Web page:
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Maintaining the Common Pool: Voluntary Water Conservation in Response to Increasing Scarcity

  • Emma Aisbett

    ()

  • Ralf Steinhauser

    ()

Water is a classic common pool resource, especially during drought. This paper studies the impact of changing storage levels on urban water usage in the context of a prolonged drought and an extensive public information campaign which emphasized communal responsibility for maintaining ‘dam levels’. We identify a substantial voluntary conservation response to changing storage levels. The paper thus contributes a rare piece of real-world, behavioral evidence that voluntary conservation varies with the need for such action. Our findings also imply that estimates of price elasticity may be biased and welfare costs of mandatory restrictions may be overstated in many studies.

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File URL: https://www.cbe.anu.edu.au/researchpapers/econ/wp554.pdf
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Paper provided by Australian National University, College of Business and Economics, School of Economics in its series ANU Working Papers in Economics and Econometrics with number 2011-554.

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Length: 18 Pages
Date of creation: Sep 2011
Date of revision:
Handle: RePEc:acb:cbeeco:2011-554
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  1. Aisbett, Emma & Steinhauser, Ralf, 2011. "Does anybody give a dam? The importance of public awareness for urban water conservation during drought," Research Reports 107850, Australian National University, Environmental Economics Research Hub.
  2. Renwick, Mary E. & Green, Richard D., 2000. "Do Residential Water Demand Side Management Policies Measure Up? An Analysis of Eight California Water Agencies," Journal of Environmental Economics and Management, Elsevier, vol. 40(1), pages 37-55, July.
  3. Grafton, R. Quentin & Kompas, Tom, 2002. "Pricing Sydney water," Australian Journal of Agricultural and Resource Economics, Australian Agricultural and Resource Economics Society, vol. 51(3), September.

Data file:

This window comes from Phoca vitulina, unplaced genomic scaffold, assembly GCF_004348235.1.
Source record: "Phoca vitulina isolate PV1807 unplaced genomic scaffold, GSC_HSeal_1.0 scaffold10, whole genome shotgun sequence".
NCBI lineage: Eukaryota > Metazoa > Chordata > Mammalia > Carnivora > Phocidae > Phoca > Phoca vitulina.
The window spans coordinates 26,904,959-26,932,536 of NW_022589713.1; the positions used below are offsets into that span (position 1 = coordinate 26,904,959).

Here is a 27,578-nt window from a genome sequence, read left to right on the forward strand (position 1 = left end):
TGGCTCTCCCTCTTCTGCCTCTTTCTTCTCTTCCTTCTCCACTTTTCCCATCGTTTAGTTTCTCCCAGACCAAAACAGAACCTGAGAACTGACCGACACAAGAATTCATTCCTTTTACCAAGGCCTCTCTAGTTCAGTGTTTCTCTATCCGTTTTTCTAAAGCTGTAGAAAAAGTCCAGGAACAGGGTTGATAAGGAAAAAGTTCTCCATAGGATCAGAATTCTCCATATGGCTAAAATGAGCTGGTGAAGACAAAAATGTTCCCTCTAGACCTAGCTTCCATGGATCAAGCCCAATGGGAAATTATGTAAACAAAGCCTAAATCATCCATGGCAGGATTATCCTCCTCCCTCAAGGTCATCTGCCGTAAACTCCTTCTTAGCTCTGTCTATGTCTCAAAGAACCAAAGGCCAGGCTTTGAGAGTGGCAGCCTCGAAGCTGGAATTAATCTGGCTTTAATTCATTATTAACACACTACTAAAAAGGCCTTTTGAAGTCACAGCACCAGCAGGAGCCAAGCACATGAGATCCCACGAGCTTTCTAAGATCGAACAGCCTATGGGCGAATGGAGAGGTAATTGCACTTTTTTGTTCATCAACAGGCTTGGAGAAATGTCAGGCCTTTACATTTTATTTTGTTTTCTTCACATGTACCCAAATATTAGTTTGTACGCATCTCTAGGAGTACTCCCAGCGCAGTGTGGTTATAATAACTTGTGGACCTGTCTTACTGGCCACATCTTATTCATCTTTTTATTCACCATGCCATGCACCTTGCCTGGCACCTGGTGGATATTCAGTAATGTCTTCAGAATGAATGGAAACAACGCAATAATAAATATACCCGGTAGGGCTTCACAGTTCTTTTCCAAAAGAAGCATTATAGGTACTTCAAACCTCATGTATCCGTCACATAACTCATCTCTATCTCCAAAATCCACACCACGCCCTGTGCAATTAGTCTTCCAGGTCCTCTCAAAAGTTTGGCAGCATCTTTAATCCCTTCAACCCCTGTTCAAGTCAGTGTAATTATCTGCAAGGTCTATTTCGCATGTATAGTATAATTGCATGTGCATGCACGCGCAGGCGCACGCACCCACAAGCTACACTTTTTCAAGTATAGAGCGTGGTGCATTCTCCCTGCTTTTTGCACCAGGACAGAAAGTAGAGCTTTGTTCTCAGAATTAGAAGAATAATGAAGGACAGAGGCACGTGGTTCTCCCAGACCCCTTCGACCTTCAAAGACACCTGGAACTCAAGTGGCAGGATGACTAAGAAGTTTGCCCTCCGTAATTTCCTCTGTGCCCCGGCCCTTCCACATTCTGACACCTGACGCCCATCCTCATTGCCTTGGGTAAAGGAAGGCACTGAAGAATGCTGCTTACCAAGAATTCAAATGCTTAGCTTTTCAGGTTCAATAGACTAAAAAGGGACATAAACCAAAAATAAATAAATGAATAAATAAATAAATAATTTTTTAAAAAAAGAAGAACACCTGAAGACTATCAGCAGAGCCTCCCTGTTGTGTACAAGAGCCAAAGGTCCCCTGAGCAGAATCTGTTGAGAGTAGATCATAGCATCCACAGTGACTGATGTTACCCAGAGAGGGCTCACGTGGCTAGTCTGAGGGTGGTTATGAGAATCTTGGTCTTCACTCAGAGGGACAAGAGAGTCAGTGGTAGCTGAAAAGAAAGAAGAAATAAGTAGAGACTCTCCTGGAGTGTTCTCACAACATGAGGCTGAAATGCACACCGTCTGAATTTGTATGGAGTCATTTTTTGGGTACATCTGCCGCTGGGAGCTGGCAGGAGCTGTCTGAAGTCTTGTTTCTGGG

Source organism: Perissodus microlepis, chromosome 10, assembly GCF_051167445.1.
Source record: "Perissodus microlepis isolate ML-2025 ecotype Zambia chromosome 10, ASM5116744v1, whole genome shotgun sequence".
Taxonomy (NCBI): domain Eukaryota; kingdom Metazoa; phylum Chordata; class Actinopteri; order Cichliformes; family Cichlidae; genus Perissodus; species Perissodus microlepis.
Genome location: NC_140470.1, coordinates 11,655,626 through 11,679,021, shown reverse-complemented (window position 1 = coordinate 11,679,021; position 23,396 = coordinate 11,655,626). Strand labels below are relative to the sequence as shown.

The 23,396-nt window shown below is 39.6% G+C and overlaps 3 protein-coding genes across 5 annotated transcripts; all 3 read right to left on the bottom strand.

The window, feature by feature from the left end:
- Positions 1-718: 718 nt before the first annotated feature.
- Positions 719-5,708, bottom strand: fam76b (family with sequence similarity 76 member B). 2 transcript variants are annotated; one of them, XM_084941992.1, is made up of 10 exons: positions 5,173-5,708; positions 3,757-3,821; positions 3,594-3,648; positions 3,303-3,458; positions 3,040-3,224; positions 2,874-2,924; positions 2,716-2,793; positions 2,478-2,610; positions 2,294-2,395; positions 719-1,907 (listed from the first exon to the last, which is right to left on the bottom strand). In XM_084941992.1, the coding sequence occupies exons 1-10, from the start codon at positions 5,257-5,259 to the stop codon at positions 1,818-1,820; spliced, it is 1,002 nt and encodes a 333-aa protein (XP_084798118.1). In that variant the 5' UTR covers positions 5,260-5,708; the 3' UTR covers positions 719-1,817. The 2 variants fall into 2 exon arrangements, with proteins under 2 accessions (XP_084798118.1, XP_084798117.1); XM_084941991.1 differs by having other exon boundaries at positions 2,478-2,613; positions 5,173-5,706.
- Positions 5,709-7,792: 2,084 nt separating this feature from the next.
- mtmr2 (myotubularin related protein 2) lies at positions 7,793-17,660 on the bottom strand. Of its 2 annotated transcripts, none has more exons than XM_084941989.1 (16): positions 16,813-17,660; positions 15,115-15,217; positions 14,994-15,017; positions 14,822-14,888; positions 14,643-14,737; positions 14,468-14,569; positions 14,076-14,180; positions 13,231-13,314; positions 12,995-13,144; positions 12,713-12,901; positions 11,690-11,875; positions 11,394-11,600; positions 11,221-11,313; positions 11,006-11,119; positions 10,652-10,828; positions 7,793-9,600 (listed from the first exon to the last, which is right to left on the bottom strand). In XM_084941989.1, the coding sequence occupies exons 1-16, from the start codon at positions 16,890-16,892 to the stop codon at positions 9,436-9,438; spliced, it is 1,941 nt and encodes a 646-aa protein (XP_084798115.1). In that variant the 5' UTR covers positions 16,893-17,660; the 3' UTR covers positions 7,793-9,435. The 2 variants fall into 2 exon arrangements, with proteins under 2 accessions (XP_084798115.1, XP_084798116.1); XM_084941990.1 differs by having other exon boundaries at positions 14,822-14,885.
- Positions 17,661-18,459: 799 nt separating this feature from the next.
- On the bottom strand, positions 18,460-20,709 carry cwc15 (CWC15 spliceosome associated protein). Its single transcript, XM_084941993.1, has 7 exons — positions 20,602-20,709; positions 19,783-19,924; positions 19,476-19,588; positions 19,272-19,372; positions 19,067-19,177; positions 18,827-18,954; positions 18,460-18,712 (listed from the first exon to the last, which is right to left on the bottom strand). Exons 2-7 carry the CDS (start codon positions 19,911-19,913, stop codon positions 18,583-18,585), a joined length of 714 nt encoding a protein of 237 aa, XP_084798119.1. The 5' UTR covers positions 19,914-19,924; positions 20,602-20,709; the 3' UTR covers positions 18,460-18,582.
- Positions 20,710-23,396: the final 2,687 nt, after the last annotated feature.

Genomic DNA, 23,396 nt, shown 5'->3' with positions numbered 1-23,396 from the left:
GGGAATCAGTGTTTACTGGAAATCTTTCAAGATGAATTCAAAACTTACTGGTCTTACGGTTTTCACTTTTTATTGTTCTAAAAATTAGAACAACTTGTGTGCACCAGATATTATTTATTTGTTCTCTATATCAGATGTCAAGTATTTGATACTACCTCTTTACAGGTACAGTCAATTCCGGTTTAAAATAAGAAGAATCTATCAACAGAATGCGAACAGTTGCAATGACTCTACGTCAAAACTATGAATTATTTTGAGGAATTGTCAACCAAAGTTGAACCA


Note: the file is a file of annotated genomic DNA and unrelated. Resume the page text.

4. R. Quentin Grafton & Michael B. Ward, 2008. "Prices versus Rationing: Marshallian Surplus and Mandatory Water Restrictions," The Economic Record, The Economic Society of Australia, vol. 84(s1), pages S57-S65, 09.
  5. Greg Halich & Kurt Stephenson, 2009. "Effectiveness of Residential Water-Use Restrictions under Varying Levels of Municipal Effort," Land Economics, University of Wisconsin Press, vol. 85(4), pages 614-626.
  6. Kjell Arne Brekke & Snorre Kverndokk & Karinen Nyborg, 2000. "An Economic Model of Moral Motivation," Discussion Papers 290, Statistics Norway, Research Department.
  7. R. M. Isaac & J. M. Walker, 2010. "Group size effects in public goods provision: The voluntary contribution mechanism," Levine's Working Paper Archive 310, David K. Levine.
  8. Olmstead, Sheila M. & Michael Hanemann, W. & Stavins, Robert N., 2007. "Water demand under alternative price structures," Journal of Environmental Economics and Management, Elsevier, vol. 54(2), pages 181-198, September.
  9. Paul J. Ferraro & Juan Jose Miranda & Michael K. Price, 2011. "The Persistence of Treatment Effects with Norm-Based Policy Instruments: Evidence from a Randomized Environmental Policy Experiment," American Economic Review, American Economic Association, vol. 101(3), pages 318-22, May.
  10. David Hensher & Nina Shore & Kenneth Train, 2006. "Water Supply Security and Willingness to Pay to Avoid Drought Restrictions," The Economic Record, The Economic Society of Australia, vol. 82(256), pages 56-66, 03.
  11. Jasper M. Dalhuisen & Raymond J. G. M. Florax & JHenri L. F. de Groot & Peter Nijkamp, 2003. "Price and Income Elasticities of Residential Water Demand: A Meta-Analysis," Land Economics, University of Wisconsin Press, vol. 79(2), pages 292-308.
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